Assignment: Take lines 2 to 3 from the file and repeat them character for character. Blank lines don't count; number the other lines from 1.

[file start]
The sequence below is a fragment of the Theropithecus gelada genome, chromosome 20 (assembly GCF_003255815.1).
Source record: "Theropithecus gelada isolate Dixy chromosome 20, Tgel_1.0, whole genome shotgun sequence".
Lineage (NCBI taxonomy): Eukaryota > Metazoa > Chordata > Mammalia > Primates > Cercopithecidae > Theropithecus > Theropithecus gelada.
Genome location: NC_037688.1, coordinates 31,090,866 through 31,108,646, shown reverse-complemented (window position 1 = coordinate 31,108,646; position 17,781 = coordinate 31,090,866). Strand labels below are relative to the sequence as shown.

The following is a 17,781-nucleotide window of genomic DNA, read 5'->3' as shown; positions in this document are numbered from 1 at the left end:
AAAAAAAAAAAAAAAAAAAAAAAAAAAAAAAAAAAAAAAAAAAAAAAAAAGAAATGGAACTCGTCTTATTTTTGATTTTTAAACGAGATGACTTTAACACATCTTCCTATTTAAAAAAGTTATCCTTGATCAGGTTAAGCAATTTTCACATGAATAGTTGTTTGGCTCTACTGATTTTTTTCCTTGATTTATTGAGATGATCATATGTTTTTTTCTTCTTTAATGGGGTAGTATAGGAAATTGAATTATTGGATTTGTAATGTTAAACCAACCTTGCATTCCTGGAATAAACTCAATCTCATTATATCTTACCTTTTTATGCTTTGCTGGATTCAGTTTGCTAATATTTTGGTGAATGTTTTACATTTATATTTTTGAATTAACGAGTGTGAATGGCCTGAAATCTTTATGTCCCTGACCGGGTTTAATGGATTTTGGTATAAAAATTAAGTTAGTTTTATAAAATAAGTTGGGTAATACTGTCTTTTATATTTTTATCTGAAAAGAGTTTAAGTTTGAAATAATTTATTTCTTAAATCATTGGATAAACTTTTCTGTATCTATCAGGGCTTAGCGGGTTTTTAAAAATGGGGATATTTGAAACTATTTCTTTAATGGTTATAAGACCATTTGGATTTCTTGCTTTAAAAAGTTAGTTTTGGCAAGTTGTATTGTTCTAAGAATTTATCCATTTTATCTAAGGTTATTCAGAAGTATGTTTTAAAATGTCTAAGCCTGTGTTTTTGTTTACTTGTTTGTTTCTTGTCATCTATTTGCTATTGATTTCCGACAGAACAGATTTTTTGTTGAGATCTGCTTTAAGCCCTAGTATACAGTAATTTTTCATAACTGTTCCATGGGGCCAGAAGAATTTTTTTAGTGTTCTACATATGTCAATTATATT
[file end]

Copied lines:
Source record: "Theropithecus gelada isolate Dixy chromosome 20, Tgel_1.0, whole genome shotgun sequence".
Lineage (NCBI taxonomy): Eukaryota > Metazoa > Chordata > Mammalia > Primates > Cercopithecidae > Theropithecus > Theropithecus gelada.